2.1. Materials. Streptozotocin (STZ), reduced and oxidizedglutathione (GSH/GSSG), 1-chloro 2,4-dinitrobenzene(CDNB), cumene hydroperoxide, glutathione reductase, 3-(4,5-dimethylthiazol-2-yl)-2,5-diphenyltetrazolium bromide(MTT), NADH, NADPH, cytochrome c, coenzyme Q2,sodium succinate, antimycin A, dodecyl maltoside, resorufin,7-ethoxyresorufin, methoxyresorufin, Hoechst 33342, andATP bioluminescent somatic cell assay kits were purchasedfrom Sigma-Aldrich (St. Louis, MO, USA). 2,7-Dichloro-fluorescein diacetate (DCFDA) was procured frommolecularprobes (Eugene, OR, USA). Kits for nitric oxide and caspase-3 and caspase-9 assays were purchased from R&D SystemsInc., MN, USA, and that for lipid peroxidation (LPO) fromOxis International Inc. (CA, USA). Kits for GSH/GSSG assaywere procured from Promega Corp. (Madison, WI, USA).Apoptosis detection kits for flow cytometry were purchasedfrom BD Pharmingen (BD Biosciences, San Jose, USA).Rin-5F cells were obtained from American Type CultureCollection (Manassas, VA, USA). Polyclonal antibodiesagainst beta-actin, caspase-3, PARP, NOS-2, Nrf2, GLUT2, Bax, Bcl-2, Akt, and p-Akt were purchased from SantaCruz Biotechnology Inc. (Santa Cruz, CA, USA). Reagentsfor cell culture, SDS-PAGE, and Western blot analyses werepurchased from Gibco BRL (Grand Island, NY, USA) andBio-Rad Laboratories (Richmond, CA, USA).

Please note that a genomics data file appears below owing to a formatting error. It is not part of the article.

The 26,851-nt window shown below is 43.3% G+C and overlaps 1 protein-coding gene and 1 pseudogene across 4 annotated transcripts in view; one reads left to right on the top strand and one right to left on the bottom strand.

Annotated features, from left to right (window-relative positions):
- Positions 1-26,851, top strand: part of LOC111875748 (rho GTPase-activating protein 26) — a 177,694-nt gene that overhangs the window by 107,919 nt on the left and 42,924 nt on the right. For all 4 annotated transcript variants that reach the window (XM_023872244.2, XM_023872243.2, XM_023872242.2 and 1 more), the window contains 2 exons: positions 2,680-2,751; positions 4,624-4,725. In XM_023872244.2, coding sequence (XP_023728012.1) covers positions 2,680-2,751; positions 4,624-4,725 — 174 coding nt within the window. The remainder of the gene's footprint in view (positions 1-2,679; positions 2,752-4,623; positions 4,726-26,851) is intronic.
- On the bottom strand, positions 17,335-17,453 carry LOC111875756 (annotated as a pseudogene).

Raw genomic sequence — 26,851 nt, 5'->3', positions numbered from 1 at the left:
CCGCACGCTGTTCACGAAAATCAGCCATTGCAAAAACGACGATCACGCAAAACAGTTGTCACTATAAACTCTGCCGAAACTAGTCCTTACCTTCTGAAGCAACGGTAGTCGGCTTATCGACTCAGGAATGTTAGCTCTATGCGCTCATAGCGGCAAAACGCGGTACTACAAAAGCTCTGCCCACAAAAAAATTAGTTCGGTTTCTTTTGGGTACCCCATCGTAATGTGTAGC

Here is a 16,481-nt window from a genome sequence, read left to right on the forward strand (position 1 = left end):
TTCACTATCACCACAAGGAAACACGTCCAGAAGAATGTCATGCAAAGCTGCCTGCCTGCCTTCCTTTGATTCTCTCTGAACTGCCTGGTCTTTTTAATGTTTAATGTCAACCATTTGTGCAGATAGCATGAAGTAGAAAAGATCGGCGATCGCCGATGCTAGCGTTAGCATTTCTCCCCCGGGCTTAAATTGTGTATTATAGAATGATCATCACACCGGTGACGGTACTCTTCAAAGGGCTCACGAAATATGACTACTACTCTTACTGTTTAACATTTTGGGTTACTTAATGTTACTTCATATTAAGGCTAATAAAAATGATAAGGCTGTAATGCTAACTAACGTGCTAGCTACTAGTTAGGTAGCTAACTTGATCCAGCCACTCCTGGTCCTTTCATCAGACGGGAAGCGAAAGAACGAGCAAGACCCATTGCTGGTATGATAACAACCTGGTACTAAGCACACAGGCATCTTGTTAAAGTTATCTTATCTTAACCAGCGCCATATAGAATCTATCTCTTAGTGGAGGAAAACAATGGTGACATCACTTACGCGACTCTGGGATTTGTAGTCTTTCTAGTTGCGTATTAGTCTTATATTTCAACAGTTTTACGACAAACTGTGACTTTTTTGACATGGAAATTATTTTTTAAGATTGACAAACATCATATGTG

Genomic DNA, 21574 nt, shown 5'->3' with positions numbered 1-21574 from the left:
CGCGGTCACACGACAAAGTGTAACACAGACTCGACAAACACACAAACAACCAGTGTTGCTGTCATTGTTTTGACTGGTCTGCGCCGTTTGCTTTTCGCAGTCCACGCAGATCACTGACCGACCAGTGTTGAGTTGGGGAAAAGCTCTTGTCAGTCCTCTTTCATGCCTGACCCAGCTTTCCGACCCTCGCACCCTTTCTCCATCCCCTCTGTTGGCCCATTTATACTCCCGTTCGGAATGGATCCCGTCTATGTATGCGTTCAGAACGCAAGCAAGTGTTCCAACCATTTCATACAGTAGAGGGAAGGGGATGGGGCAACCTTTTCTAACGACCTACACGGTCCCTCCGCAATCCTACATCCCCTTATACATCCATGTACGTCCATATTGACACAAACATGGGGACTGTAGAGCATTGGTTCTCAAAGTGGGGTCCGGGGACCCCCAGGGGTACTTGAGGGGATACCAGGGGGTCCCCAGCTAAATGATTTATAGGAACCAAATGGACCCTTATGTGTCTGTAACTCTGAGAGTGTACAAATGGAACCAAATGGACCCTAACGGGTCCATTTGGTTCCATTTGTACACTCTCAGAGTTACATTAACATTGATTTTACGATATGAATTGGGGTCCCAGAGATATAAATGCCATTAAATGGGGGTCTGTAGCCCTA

2.2. Cell Culture and Treatment. Rin-5F cells were grown inpoly-L-lysine-coated 75 cm2 flasks (~2.02.5 106 cells/mL)in RPMI1640 medium supplemented with 1% nonessentialamino acids, 2mM glutamine, and 10% heat-inactivated fetalbovine serum in a humidified incubator in the presence of
5%95% CO2 air at 37C. Cells were treated with different